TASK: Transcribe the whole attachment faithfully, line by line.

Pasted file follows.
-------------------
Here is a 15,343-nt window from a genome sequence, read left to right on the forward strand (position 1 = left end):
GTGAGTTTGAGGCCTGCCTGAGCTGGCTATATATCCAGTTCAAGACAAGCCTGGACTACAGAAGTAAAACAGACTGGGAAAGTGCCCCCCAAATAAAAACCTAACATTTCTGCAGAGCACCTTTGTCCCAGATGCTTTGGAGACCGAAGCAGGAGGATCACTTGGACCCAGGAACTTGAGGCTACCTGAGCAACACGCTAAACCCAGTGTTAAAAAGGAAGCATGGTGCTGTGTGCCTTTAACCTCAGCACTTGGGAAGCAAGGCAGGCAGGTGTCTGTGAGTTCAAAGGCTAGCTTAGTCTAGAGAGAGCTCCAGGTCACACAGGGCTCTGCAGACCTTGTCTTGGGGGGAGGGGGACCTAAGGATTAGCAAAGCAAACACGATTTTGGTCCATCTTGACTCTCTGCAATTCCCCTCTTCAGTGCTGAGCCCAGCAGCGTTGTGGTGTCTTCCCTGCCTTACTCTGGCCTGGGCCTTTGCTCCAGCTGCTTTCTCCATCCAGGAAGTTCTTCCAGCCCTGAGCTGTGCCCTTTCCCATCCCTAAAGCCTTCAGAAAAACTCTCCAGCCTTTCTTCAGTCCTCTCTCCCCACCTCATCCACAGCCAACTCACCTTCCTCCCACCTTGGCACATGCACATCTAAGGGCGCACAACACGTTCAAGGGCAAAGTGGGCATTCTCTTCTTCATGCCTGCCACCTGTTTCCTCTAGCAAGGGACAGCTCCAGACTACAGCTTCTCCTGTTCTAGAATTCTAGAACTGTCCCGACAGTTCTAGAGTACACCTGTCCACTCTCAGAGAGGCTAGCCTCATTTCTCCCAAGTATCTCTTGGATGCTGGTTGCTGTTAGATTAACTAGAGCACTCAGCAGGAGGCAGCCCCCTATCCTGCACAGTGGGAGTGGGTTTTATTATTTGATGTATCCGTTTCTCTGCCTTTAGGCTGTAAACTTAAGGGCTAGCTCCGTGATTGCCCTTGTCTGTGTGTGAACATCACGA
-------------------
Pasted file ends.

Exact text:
Here is a 15,343-nt window from a genome sequence, read left to right on the forward strand (position 1 = left end):
GTGAGTTTGAGGCCTGCCTGAGCTGGCTATATATCCAGTTCAAGACAAGCCTGGACTACAGAAGTAAAACAGACTGGGAAAGTGCCCCCCAAATAAAAACCTAACATTTCTGCAGAGCACCTTTGTCCCAGATGCTTTGGAGACCGAAGCAGGAGGATCACTTGGACCCAGGAACTTGAGGCTACCTGAGCAACACGCTAAACCCAGTGTTAAAAAGGAAGCATGGTGCTGTGTGCCTTTAACCTCAGCACTTGGGAAGCAAGGCAGGCAGGTGTCTGTGAGTTCAAAGGCTAGCTTAGTCTAGAGAGAGCTCCAGGTCACACAGGGCTCTGCAGACCTTGTCTTGGGGGGAGGGGGACCTAAGGATTAGCAAAGCAAACACGATTTTGGTCCATCTTGACTCTCTGCAATTCCCCTCTTCAGTGCTGAGCCCAGCAGCGTTGTGGTGTCTTCCCTGCCTTACTCTGGCCTGGGCCTTTGCTCCAGCTGCTTTCTCCATCCAGGAAGTTCTTCCAGCCCTGAGCTGTGCCCTTTCCCATCCCTAAAGCCTTCAGAAAAACTCTCCAGCCTTTCTTCAGTCCTCTCTCCCCACCTCATCCACAGCCAACTCACCTTCCTCCCACCTTGGCACATGCACATCTAAGGGCGCACAACACGTTCAAGGGCAAAGTGGGCATTCTCTTCTTCATGCCTGCCACCTGTTTCCTCTAGCAAGGGACAGCTCCAGACTACAGCTTCTCCTGTTCTAGAATTCTAGAACTGTCCCGACAGTTCTAGAGTACACCTGTCCACTCTCAGAGAGGCTAGCCTCATTTCTCCCAAGTATCTCTTGGATGCTGGTTGCTGTTAGATTAACTAGAGCACTCAGCAGGAGGCAGCCCCCTATCCTGCACAGTGGGAGTGGGTTTTATTATTTGATGTATCCGTTTCTCTGCCTTTAGGCTGTAAACTTAAGGGCTAGCTCCGTGATTGCCCTTGTCTGTGTGTGAACATCACGA